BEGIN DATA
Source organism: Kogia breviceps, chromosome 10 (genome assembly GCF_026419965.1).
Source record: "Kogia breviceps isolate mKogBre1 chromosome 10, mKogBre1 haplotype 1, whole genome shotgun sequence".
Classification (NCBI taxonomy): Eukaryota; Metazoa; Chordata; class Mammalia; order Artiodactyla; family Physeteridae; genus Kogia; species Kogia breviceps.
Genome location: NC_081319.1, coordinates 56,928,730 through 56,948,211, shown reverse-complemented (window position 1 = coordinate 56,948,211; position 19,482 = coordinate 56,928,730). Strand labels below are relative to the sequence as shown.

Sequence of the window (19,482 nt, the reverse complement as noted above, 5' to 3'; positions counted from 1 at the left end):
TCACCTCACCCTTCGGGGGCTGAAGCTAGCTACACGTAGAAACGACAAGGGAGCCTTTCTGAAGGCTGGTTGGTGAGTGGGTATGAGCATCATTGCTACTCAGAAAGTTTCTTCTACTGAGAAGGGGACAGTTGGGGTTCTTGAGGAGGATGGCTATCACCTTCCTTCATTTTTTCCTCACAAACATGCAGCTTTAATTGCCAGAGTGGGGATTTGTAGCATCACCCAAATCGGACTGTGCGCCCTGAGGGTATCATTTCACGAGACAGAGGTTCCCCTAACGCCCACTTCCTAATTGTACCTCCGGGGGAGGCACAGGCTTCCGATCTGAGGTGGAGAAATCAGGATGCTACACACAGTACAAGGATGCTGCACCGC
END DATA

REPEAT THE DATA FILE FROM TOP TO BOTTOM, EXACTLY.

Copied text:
Source organism: Kogia breviceps, chromosome 10 (genome assembly GCF_026419965.1).
Source record: "Kogia breviceps isolate mKogBre1 chromosome 10, mKogBre1 haplotype 1, whole genome shotgun sequence".
Classification (NCBI taxonomy): Eukaryota; Metazoa; Chordata; class Mammalia; order Artiodactyla; family Physeteridae; genus Kogia; species Kogia breviceps.
Genome location: NC_081319.1, coordinates 56,928,730 through 56,948,211, shown reverse-complemented (window position 1 = coordinate 56,948,211; position 19,482 = coordinate 56,928,730). Strand labels below are relative to the sequence as shown.

Sequence of the window (19,482 nt, the reverse complement as noted above, 5' to 3'; positions counted from 1 at the left end):
TCACCTCACCCTTCGGGGGCTGAAGCTAGCTACACGTAGAAACGACAAGGGAGCCTTTCTGAAGGCTGGTTGGTGAGTGGGTATGAGCATCATTGCTACTCAGAAAGTTTCTTCTACTGAGAAGGGGACAGTTGGGGTTCTTGAGGAGGATGGCTATCACCTTCCTTCATTTTTTCCTCACAAACATGCAGCTTTAATTGCCAGAGTGGGGATTTGTAGCATCACCCAAATCGGACTGTGCGCCCTGAGGGTATCATTTCACGAGACAGAGGTTCCCCTAACGCCCACTTCCTAATTGTACCTCCGGGGGAGGCACAGGCTTCCGATCTGAGGTGGAGAAATCAGGATGCTACACACAGTACAAGGATGCTGCACCGC